Bronwyn Eyre

Saskatchewan Minister of Energy and Resources Bronwyn Eyre/Handout

Boundary Dam Unit 6 significance

Another curious thing in the story with Minister Bronwyn Eyre was her bringing up the possibility of carbon capture on BD6, and federal help in doing so. Over the past several years, to my recollection, this is the first significant mention, in a public manner, of the possibility of doing that. I’m certain there’s been ongoing discussions between SaskPower and the province and the feds on that topic, but this is the first I’ve heard of it being brought up at a ministerial level.

That’s significant for many reasons. If you live in Estevan, as I do, the imminent closure of Boundary Dam Unit 4 this year, and Unit 5 in two years, hangs like a pall over the community. Boundary Dam Units 3, 4 and 5 each produce roughly 150 megawatts, and Unit 6 and Shand are in the 300 megawatt range. (Unit 3, since it added carbon capture, produced a net 127 megawatts to the grid, due to parasitic loss for running the capture plant and pipeline compressor.)

When you shut down units, you produce less power. You also burn less coal, which means you mine less coal, and need fewer miners, fewer draglines, fewer everything. This is where economies of scale, and sheer practicality comes to play. If, as currently mandated by federal law, Unit 6 shuts down at the end of 2029, that means the massive Boundary Dam power plant, which used to produce over a gigawatt of power, will be producing only 127 net megawatts to the grid. And Shand would be producing around 300. The question then becomes – do you keep a large mine operating for that little power production? And if you do, what do you do when each plant goes into regular six week turnarounds? Do you shut the mine down? Stockpile coal?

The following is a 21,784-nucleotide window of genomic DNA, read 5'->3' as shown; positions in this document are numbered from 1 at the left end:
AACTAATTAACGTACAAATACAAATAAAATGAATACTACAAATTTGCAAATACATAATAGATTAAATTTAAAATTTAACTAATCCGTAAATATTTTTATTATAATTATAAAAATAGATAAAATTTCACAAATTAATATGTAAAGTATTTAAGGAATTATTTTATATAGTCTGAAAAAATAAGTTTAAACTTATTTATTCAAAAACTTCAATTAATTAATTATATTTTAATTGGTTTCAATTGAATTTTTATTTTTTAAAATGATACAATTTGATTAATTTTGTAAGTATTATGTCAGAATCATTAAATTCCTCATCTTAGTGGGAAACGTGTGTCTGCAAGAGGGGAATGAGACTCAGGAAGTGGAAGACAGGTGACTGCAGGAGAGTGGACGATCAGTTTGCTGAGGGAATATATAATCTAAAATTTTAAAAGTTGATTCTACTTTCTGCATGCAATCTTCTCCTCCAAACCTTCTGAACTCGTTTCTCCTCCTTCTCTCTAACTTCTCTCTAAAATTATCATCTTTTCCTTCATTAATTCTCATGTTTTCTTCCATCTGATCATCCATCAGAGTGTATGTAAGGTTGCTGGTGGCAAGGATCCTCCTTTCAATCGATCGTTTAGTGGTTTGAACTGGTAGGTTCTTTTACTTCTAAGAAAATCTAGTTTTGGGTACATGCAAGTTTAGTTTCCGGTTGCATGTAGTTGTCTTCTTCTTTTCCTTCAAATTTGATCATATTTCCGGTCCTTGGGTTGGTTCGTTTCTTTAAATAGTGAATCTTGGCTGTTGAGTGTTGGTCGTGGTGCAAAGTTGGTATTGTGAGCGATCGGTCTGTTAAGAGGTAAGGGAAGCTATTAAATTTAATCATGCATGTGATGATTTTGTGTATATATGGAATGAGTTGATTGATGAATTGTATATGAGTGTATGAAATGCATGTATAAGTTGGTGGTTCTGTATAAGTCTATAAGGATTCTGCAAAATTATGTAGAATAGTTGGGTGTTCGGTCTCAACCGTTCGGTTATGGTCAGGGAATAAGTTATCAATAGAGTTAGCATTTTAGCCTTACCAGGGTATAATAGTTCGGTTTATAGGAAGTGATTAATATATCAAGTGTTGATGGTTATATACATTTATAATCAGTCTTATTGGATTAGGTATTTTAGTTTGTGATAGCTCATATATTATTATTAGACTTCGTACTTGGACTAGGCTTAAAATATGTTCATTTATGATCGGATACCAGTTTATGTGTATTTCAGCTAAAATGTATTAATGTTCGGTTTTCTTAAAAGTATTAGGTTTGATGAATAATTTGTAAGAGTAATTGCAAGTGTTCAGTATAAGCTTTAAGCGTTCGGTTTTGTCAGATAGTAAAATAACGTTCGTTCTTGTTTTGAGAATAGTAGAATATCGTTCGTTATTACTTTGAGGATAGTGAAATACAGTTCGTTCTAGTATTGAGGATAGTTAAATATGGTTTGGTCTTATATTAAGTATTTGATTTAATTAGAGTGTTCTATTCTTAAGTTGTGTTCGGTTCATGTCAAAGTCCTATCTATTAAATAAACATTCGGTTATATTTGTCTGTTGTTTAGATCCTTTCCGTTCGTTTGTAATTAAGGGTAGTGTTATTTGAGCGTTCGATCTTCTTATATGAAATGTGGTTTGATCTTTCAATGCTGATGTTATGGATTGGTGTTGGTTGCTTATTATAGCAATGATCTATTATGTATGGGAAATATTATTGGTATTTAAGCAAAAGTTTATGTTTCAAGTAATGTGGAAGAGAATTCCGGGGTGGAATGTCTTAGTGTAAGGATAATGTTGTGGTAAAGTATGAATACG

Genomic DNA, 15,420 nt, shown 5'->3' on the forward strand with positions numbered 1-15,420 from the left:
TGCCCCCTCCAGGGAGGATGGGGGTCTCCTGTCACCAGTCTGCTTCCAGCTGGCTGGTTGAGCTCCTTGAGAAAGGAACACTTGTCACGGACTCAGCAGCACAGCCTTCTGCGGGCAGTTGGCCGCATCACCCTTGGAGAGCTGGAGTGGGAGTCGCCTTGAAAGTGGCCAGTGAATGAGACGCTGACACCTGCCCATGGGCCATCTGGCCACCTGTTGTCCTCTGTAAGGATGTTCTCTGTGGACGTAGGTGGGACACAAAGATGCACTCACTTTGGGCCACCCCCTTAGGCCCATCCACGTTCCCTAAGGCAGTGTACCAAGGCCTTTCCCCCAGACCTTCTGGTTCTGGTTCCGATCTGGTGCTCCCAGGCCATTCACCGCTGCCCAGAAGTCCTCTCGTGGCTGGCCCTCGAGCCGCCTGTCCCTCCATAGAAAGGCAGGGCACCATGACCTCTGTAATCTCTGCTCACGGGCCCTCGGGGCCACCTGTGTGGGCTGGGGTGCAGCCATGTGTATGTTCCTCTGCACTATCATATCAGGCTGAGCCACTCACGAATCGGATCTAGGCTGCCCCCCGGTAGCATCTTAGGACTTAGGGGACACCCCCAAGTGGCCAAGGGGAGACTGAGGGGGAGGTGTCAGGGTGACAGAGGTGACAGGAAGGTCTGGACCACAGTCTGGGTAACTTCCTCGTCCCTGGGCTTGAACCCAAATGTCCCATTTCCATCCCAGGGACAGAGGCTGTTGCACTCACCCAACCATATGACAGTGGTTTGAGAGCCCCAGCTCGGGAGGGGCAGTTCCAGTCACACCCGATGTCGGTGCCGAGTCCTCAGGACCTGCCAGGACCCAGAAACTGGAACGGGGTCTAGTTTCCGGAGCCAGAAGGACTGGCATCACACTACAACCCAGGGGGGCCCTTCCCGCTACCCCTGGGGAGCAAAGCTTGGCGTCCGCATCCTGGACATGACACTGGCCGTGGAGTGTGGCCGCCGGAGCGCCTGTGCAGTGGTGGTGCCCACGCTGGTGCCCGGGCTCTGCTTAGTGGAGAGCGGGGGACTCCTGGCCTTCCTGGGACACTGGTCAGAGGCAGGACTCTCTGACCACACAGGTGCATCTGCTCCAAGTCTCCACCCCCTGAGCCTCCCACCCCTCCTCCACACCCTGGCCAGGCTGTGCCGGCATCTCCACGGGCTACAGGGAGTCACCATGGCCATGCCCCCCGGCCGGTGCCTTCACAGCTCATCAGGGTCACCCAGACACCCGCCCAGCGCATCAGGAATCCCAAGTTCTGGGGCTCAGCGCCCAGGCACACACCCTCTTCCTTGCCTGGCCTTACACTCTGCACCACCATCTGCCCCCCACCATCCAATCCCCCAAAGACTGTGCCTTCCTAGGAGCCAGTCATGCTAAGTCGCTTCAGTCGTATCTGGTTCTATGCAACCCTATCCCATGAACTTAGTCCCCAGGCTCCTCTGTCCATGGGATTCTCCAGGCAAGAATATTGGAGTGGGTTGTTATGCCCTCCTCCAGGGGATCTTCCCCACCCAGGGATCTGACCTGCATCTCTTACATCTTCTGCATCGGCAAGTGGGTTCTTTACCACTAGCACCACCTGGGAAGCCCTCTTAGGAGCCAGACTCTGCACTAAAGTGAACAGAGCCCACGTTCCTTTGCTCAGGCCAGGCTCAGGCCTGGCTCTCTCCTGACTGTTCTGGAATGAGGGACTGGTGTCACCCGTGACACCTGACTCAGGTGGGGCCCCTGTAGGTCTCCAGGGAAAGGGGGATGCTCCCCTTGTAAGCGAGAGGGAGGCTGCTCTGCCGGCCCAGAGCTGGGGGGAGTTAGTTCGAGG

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Do you keep Unit 6 (and Units 4 and 5, for that matter), in standby in case of a crisis, like what’s happening in Europe, right now? If you do, do you mine a massive stockpile of coal and just leave it sitting there, for years, just in case? Because the mines can’t keep that production capacity open for just a standby. And would you be raiding the golf courses and retirement homes to find operators to run those plants that were in standby, if a crisis, as is happening today in Europe, occurs?

So if you don’t put carbon capture on Unit 6, and start making those decisions in the next year or two, or keep it in standby, the logical conclusion is to shut down and demolish the entire plant, and close the mine. With a carbon tax of $170/tonne in 2030, no one is going to burn coal without carbon capture, period. Even when it hits $110 in 2026, it’s likely getting pretty untenable. At that point, Shand becomes a stranded asset, and BD3’s and its capture island become a dead, white elephant, shot before its time.

All of this would have profound impacts on Estevan. They already are.

Laying groundwork for carbon trunk line

From left, Whitecap Resources president and CEO Grant Fagerheim was joined by Energy and Resources Minister Bronwyn Eyre, Minister of Social Services Lori Carr and Minister of Environment Warren Kaeding in announcing Saskatchewan’s movement towards substantially more carbon capture, utilization and storage. A key component would be the federal government allowing for carbon tax input credits. Photo courtesy Darcy Cretin/Whitecap Resources

Input tax credit argument